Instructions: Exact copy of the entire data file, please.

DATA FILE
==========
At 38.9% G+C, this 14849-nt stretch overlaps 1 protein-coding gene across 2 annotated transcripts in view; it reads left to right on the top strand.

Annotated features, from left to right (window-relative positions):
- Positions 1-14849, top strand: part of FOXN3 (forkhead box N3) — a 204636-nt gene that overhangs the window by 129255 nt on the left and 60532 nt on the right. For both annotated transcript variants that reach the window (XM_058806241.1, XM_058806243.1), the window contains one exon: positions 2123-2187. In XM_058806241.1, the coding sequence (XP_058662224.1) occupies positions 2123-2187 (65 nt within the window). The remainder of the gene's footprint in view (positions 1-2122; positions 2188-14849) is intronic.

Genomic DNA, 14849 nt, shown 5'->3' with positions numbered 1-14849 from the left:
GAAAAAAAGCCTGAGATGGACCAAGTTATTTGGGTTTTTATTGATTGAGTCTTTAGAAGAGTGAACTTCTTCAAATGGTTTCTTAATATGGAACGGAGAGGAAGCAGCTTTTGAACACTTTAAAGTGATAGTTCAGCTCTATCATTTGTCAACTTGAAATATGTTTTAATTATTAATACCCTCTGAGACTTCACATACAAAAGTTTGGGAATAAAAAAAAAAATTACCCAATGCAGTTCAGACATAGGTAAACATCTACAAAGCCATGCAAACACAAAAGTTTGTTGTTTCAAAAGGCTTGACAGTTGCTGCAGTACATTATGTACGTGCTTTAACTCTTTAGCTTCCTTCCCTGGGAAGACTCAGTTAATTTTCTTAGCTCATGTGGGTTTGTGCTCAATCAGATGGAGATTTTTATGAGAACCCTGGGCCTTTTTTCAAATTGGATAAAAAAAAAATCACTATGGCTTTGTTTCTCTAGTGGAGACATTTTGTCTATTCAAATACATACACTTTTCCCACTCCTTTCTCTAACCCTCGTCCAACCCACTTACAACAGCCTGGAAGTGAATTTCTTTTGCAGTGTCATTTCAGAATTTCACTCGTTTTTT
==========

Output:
At 38.9% G+C, this 14849-nt stretch overlaps 1 protein-coding gene across 2 annotated transcripts in view; it reads left to right on the top strand.

Annotated features, from left to right (window-relative positions):
- Positions 1-14849, top strand: part of FOXN3 (forkhead box N3) — a 204636-nt gene that overhangs the window by 129255 nt on the left and 60532 nt on the right. For both annotated transcript variants that reach the window (XM_058806241.1, XM_058806243.1), the window contains one exon: positions 2123-2187. In XM_058806241.1, the coding sequence (XP_058662224.1) occupies positions 2123-2187 (65 nt within the window). The remainder of the gene's footprint in view (positions 1-2122; positions 2188-14849) is intronic.

Genomic DNA, 14849 nt, shown 5'->3' with positions numbered 1-14849 from the left:
GAAAAAAAGCCTGAGATGGACCAAGTTATTTGGGTTTTTATTGATTGAGTCTTTAGAAGAGTGAACTTCTTCAAATGGTTTCTTAATATGGAACGGAGAGGAAGCAGCTTTTGAACACTTTAAAGTGATAGTTCAGCTCTATCATTTGTCAACTTGAAATATGTTTTAATTATTAATACCCTCTGAGACTTCACATACAAAAGTTTGGGAATAAAAAAAAAAATTACCCAATGCAGTTCAGACATAGGTAAACATCTACAAAGCCATGCAAACACAAAAGTTTGTTGTTTCAAAAGGCTTGACAGTTGCTGCAGTACATTATGTACGTGCTTTAACTCTTTAGCTTCCTTCCCTGGGAAGACTCAGTTAATTTTCTTAGCTCATGTGGGTTTGTGCTCAATCAGATGGAGATTTTTATGAGAACCCTGGGCCTTTTTTCAAATTGGATAAAAAAAAAATCACTATGGCTTTGTTTCTCTAGTGGAGACATTTTGTCTATTCAAATACATACACTTTTCCCACTCCTTTCTCTAACCCTCGTCCAACCCACTTACAACAGCCTGGAAGTGAATTTCTTTTGCAGTGTCATTTCAGAATTTCACTCGTTTTTT